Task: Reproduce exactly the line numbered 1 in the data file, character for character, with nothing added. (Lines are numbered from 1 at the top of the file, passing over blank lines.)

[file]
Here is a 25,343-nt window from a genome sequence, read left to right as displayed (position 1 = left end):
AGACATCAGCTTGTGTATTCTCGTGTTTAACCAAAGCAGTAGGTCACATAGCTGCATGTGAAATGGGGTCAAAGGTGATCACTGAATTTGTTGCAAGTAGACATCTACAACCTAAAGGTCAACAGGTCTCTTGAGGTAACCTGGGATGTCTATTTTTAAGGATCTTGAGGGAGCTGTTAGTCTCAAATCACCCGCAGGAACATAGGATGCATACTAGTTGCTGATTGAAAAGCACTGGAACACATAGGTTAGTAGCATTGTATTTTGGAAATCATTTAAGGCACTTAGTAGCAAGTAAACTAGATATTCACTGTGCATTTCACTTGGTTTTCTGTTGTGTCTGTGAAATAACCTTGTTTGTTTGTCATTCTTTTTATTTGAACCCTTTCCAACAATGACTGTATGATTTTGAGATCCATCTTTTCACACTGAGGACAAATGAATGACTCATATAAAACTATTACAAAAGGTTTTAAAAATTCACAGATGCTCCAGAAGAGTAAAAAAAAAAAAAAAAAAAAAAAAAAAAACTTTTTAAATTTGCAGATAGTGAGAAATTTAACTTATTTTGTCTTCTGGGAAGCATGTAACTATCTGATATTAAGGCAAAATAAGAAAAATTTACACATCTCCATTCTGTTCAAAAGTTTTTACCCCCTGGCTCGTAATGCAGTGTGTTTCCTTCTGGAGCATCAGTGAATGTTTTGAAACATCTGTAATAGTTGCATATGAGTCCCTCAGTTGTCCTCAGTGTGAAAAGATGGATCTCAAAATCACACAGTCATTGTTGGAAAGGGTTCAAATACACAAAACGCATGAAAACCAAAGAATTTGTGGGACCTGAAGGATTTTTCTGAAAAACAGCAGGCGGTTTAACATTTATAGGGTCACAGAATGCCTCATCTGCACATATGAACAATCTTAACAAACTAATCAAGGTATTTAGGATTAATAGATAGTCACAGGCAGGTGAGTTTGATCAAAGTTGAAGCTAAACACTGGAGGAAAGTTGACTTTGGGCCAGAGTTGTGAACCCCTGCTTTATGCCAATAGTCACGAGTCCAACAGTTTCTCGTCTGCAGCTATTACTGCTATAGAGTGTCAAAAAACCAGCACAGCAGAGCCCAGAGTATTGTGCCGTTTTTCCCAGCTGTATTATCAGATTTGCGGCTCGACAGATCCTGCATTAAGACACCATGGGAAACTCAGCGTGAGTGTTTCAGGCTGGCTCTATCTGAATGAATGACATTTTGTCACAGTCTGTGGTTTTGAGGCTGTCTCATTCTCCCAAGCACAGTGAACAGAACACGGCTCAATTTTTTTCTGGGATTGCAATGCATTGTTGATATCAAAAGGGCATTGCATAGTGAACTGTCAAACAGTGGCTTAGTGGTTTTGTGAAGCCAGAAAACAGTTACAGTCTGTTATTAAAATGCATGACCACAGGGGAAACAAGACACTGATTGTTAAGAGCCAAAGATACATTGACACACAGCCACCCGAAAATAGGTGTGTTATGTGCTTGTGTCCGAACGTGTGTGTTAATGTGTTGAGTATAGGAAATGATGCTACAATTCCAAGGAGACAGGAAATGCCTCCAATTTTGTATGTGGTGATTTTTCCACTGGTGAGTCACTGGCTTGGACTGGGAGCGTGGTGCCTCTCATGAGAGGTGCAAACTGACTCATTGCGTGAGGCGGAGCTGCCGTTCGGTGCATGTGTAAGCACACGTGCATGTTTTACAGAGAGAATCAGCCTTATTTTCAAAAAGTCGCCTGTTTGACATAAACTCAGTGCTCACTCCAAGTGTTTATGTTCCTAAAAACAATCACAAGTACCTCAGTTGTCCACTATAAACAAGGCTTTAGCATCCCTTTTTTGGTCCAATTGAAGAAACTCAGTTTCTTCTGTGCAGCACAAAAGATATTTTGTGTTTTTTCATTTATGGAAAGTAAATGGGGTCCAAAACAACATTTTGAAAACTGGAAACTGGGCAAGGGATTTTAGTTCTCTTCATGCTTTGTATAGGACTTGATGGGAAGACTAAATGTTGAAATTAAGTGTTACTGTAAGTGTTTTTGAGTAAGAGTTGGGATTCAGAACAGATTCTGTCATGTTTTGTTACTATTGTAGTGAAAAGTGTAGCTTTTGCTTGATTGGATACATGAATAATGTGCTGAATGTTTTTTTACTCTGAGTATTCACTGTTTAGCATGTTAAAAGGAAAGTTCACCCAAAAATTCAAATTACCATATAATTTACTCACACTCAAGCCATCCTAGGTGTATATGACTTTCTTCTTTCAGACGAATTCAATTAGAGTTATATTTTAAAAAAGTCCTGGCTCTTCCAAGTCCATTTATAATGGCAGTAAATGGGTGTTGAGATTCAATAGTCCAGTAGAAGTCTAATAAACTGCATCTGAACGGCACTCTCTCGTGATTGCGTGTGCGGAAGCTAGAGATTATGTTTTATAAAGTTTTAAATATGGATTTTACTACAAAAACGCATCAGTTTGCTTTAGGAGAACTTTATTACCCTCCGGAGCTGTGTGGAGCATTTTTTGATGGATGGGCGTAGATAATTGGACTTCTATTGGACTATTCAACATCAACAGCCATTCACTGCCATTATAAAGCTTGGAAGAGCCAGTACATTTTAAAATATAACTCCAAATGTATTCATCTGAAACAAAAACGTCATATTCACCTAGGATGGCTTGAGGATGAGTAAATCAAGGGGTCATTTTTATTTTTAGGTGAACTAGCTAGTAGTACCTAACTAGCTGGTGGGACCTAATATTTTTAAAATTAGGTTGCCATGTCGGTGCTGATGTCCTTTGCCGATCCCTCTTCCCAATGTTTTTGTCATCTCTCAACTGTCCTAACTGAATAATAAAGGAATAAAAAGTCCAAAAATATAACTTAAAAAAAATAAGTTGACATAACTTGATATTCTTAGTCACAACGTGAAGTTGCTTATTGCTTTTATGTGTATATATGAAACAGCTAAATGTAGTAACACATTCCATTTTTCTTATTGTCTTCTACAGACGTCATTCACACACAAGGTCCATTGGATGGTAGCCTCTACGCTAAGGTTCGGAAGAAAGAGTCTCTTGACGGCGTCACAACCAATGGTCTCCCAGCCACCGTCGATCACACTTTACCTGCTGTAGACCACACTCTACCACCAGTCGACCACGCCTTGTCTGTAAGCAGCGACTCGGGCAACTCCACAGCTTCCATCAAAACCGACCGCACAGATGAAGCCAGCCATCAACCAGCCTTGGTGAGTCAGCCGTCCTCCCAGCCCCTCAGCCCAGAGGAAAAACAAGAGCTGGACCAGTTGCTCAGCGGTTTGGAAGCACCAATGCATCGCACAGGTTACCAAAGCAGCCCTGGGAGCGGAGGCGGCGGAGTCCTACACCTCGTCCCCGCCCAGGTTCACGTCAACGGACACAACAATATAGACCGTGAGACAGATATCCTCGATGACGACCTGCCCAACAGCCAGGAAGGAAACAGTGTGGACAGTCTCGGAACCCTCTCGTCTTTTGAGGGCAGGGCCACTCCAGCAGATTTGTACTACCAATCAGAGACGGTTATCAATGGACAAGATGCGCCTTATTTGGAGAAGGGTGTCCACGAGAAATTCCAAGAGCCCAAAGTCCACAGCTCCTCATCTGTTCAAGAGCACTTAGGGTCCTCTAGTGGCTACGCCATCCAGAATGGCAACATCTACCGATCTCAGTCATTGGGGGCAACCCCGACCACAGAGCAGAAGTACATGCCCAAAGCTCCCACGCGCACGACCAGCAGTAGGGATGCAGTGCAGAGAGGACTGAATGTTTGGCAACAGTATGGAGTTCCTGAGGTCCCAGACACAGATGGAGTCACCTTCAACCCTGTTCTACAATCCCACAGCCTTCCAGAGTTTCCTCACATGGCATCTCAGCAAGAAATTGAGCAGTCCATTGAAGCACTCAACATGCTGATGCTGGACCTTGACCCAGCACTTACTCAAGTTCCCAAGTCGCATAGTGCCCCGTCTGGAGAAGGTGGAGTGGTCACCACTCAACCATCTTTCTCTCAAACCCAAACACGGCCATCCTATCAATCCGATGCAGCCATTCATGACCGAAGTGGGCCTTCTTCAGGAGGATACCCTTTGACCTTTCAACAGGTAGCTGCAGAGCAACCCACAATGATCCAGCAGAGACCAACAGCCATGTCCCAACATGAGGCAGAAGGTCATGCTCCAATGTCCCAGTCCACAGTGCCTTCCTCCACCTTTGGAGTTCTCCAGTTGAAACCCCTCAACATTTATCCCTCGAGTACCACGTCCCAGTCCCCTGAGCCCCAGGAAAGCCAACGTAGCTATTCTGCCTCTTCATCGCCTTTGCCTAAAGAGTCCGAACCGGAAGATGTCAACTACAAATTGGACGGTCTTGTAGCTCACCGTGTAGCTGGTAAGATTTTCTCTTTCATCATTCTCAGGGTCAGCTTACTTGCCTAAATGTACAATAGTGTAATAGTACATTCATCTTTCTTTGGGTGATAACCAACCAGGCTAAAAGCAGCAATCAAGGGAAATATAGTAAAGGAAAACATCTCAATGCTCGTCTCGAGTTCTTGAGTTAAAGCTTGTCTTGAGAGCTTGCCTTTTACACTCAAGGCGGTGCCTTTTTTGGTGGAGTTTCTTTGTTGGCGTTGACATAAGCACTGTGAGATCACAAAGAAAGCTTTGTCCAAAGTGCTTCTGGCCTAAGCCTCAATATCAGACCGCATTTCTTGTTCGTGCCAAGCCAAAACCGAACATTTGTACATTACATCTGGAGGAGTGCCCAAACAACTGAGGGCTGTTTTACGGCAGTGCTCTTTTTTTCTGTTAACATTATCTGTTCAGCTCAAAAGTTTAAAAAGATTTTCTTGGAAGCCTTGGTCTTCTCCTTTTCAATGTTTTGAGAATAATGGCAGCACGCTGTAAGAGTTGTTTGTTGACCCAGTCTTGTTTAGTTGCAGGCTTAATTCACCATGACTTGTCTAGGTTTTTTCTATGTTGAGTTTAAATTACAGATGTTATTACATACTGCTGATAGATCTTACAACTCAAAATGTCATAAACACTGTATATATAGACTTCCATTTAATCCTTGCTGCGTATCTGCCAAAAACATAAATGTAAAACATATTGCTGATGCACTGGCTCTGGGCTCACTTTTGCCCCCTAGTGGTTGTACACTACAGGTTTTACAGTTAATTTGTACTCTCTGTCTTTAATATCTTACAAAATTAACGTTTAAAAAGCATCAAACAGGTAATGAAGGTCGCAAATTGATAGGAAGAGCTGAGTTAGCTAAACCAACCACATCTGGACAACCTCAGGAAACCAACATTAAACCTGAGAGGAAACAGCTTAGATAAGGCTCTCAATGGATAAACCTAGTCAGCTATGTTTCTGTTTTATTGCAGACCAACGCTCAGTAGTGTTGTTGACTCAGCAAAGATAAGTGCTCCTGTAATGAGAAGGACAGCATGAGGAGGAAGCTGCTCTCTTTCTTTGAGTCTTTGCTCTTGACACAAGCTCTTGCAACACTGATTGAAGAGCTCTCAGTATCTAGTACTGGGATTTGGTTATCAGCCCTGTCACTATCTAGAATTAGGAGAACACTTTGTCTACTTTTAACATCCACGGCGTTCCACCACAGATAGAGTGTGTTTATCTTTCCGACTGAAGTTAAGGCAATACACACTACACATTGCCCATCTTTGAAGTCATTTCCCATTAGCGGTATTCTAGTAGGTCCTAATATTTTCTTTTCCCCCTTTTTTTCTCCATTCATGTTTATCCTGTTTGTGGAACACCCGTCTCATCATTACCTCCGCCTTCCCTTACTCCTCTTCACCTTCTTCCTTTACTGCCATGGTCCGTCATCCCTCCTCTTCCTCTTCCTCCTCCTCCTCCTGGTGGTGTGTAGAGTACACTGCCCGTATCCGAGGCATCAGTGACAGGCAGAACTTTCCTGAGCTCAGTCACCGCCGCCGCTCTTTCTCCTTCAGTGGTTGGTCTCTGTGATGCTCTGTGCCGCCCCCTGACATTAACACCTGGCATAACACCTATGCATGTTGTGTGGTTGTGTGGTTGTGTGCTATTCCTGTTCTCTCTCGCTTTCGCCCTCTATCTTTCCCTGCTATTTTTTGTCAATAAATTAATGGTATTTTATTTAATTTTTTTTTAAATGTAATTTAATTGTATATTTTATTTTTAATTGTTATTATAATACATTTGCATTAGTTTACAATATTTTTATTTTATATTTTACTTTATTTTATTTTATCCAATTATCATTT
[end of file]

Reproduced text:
Here is a 25,343-nt window from a genome sequence, read left to right as displayed (position 1 = left end):